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Art layered in learning

art-and-culture Updated: Apr 01, 2014 16:54 IST
Aakriti Sawhney
Aakriti Sawhney
Hindustan Times
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Artist Nikki Anand’s tryst with art started at an early age of five. She lived her dream and went ahead to learn fine arts. During her training, she happened to visit an art workshop where some artists were painting live. She met a senior artist who asked her if she, too, was an artist. Anand mumbled, "No sir, just a student." The artist laughed, shook hands with her and said, "Glad to meet you. So am I."

Recalling the event, Anand, tells us, "I can never forget that incident. As artists, no matter how old we get, we are students learning each day."

With such firm thoughts underlining her conscience, we find Anand’s work refreshing. She works with oils, acrylics and charcoal and most of her works have a meditative touch. "I use layers of paint which help me create some very interesting textures," says Anand, who will be opening her solo in the Capital on April 1. She has a repertoire of over 20 solo and group shows in India and abroad.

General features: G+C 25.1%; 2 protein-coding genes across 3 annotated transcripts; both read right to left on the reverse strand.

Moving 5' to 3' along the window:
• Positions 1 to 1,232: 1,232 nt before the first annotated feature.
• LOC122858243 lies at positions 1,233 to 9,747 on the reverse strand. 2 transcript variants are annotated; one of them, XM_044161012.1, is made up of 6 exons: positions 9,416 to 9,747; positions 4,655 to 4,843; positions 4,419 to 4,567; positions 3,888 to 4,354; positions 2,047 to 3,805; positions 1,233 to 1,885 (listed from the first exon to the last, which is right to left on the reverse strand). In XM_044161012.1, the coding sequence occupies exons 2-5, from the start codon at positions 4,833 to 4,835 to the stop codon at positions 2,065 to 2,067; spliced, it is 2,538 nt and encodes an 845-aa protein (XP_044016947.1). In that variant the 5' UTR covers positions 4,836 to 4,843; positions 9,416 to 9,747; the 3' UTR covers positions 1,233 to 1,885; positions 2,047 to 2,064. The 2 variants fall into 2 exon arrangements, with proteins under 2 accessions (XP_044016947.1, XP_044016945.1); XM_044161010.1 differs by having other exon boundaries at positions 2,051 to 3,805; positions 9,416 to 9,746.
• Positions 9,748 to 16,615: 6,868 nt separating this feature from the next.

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Her current show, Genesis, has 35 artworks on display and each work tries to manifest the unseen energies of the universe. One of the artworks titled Genesis itself, draws upon religious and literary sources such as the Book of Genesis —the creation of earth and ­woman’s role in it. Another work, Abyssal, represents ­something which is unfathomable, the journey of life with immeasurable synchronicity.

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"For me creating an artwork is like being in meditation. When I start out to work in front of the canvas, I have no predetermined subject or theme in mind. I just start. I allow the canvas to become ... and use the colours which call out to me. I feel there is some universal force that guides the flow of my brush," signs off Anand.